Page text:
The mean wordlength for each of the characters in each chapter was established by counting the number of letters in each word used by the character in the chapter, summing these counts, and then dividing by the total number of words used by that character in that chapter. Strictly speaking the 'narrator' (the voice who speaks the preludes) does not speak in the chapters, but the prelude to each chapter has been analyzed along with it, to enable both examination of the 'narrator's' voice, and comparison with the characters for that section of the text. The results of this investigation are plotted in figures 27, 28 and 29.As the narrator's score is mostly higher than that for the characters, figure 28 shows the characters only, so as to provide a better spread on the vertical axis, and hence greater detail. Figure 29 shows the trends for the characters, derived as before (the calculations for Bernard this time included chapter IX).
Figure 27: Mean Word Length (Characters and Narrator) Figure 28: Mean Word Length (Characters only) Figure 29: Mean Word Length Trends (Characters only)
There are few general trends in the very confused picture shown by these graphs.
Over the whole book the tendency is for word length to increase, as shown by figure 29. Despite substantial local variation, all the characters and the narrator finish with a longer mean word length than at the beginning. Initially, the words used are fairly short, with an average length of 3.90 to 4.15 letters (depending on the character). By chapter VIII (the last in which all characters speak) the average has risen to be in the range 4.20 to 4.45. This increase in word length is consistent with the characters' growth and maturation, and with a corresponding development in their speech. In the case of the 'narrator', it is consistent with the analogous development of the preludes, as they reflect and illuminate the characters' lives. This is, however, a relatively crude generalization, and the true pattern is not quite so simple, the expected parallel development being overridden by other less easily defined factors.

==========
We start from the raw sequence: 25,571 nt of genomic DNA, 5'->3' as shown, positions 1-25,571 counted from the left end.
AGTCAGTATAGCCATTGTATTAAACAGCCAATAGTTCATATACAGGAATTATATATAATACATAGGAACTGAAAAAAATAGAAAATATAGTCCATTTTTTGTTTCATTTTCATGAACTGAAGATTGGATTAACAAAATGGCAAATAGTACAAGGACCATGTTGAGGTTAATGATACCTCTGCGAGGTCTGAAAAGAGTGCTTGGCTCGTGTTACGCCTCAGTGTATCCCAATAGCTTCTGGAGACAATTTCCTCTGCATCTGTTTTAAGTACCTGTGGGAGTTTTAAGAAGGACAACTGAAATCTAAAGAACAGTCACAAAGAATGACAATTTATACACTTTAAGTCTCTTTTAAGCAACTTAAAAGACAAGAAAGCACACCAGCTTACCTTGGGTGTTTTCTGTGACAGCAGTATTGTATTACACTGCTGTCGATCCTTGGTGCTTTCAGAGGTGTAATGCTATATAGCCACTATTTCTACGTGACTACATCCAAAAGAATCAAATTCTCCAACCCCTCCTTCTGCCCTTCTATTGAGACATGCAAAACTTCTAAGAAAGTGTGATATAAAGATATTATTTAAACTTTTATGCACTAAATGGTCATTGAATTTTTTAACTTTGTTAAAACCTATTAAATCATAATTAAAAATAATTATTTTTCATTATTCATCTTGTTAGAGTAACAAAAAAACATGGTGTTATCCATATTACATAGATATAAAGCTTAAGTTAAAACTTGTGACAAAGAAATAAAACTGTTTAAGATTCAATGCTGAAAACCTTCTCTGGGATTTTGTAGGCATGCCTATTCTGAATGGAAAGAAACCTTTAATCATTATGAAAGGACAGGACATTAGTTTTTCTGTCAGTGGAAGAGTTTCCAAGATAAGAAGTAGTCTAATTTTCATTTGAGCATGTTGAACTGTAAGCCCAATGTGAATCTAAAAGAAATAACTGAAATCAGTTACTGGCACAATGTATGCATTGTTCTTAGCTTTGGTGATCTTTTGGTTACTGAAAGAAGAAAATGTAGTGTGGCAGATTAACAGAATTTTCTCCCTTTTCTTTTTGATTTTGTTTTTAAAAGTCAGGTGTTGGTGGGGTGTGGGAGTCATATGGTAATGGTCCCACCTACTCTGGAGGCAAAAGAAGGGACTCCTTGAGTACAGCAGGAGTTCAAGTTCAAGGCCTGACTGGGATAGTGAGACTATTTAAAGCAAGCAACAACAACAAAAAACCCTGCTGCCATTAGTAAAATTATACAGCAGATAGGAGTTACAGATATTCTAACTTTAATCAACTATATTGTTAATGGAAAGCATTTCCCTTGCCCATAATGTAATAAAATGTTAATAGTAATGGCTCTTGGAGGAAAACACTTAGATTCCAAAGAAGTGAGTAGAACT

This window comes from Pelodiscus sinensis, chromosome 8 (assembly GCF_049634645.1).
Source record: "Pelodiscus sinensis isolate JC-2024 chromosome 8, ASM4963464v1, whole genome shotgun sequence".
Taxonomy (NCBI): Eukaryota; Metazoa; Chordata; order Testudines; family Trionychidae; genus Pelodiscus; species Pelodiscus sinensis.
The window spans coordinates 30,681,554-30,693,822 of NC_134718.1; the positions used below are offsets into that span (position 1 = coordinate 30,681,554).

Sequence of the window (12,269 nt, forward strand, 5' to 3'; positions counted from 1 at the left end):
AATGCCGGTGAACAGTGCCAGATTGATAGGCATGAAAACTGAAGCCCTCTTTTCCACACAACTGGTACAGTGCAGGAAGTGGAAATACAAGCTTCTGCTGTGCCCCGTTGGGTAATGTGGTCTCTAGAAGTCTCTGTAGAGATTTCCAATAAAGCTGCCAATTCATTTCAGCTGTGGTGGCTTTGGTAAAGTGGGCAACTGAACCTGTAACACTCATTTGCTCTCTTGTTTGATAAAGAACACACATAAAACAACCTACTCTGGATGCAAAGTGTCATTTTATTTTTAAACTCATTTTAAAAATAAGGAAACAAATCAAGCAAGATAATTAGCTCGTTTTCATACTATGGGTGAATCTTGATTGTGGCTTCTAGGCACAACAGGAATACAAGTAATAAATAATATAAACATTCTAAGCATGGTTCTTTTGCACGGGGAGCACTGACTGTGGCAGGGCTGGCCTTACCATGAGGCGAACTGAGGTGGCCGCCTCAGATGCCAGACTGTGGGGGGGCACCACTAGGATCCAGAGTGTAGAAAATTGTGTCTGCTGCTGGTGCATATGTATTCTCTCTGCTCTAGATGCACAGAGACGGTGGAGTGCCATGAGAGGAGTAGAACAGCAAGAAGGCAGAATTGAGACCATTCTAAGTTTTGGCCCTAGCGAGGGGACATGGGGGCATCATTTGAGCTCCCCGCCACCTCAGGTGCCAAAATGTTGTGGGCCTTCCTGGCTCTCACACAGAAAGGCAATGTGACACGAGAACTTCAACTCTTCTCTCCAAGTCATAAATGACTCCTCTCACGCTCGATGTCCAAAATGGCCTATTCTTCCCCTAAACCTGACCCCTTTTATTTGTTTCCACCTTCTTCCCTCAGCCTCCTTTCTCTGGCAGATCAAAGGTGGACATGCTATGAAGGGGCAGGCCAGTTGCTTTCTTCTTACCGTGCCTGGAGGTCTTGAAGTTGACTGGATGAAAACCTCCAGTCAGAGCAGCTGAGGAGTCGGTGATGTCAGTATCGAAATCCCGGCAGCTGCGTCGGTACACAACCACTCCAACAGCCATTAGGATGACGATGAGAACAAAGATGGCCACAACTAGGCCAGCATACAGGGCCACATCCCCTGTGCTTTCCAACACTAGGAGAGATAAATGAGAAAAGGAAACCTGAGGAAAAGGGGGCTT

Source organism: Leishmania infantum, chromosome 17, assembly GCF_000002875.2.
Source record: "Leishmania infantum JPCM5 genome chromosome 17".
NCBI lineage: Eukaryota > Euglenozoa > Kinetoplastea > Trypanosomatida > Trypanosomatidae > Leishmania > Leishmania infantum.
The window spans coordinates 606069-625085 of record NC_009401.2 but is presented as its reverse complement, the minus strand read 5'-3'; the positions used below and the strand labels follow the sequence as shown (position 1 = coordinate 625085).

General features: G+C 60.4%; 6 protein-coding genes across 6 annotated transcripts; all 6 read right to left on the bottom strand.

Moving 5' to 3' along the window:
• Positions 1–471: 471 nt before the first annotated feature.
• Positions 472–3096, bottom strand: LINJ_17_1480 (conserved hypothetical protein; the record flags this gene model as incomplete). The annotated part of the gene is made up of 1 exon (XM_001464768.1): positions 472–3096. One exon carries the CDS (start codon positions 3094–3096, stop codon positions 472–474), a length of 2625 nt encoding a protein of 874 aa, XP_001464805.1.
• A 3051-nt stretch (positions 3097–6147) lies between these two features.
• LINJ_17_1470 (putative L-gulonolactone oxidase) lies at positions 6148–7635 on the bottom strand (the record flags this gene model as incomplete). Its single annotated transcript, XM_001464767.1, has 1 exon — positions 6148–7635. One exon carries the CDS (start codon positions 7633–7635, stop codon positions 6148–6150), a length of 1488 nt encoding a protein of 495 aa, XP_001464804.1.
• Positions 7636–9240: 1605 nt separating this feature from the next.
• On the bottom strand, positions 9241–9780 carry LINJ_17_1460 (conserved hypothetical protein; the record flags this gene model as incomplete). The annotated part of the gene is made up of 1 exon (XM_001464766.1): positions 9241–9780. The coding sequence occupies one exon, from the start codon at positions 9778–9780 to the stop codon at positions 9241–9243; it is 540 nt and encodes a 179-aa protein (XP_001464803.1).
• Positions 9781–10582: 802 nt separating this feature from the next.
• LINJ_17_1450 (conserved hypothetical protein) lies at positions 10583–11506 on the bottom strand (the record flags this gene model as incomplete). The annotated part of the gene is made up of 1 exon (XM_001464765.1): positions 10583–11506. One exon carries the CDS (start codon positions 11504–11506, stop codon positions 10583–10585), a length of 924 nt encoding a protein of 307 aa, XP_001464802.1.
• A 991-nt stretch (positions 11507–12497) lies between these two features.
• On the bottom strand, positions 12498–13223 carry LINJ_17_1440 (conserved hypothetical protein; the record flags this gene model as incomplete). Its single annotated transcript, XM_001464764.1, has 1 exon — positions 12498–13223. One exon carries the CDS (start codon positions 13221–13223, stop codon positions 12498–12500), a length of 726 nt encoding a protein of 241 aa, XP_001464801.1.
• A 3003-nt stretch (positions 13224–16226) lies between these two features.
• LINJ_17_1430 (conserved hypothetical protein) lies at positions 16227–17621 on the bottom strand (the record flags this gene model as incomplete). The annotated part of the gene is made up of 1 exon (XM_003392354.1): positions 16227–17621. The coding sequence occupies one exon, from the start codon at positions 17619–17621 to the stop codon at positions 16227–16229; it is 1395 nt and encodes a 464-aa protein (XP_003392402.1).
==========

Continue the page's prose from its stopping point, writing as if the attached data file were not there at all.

Of all the voices, the narrator has the highest score overall, as illustrated well by figure 27. As one might expect, these extremely rich passages preceding each chapter show in general the highest mean word length, although briefly surpassed in chapter VII by Jinny and Susan, and in chapter VIII by Louis. The use of longer words in these preludes, compared to the rest of the book, is one of the ways in which these preludes derive their effects. Although longer words are not always necessarily more effective, when skilfully used they can give the effect of a vibrant tapestry, the colours carefully blended and woven into intricate patterns. Such is the case here, with the evocative sonorities of the words heightening the rich, almost surreal feeling of the preludes.
Looking at figure 28, no single character dominates overall, although in terms of scores for the whole book, Bernard has the highest average word length of 4.322 (the total scores for the whole book were not graphed) - despite not having the highest average word length for chapters I to VIII. Only in chapters III and IV does he surpass the others. This discrepancy is most probably due to the different, and special, style of speech he employs in chapter IX. His results for two of the measures (Word length and Sentence length) show discrepancies between chapters I to VII, and the total. This means that the cause of the difference must lie in chapter IX, and the graphs bear this out. The value for chapter IX is higher than the average for chapters I to VIII, affecting his overall average. As the content of chapter IX is unlike the rest of Bernard's speech, or indeed the rest of the book, a difference in the measures between chapter IX and the rest of the book, affecting Bernard's overall averages, is quite likely. As chapter IX is such a large percentage of his total output, any differences between it and the rest of his soliloquies would exercise a strong influence on his overall total. Bernard's overall high position is consistent with his representation within the text as a phrasemaker, one who revels in words. Bernard's trend line also shows the least change over the book. This is one more pecularity of his speech.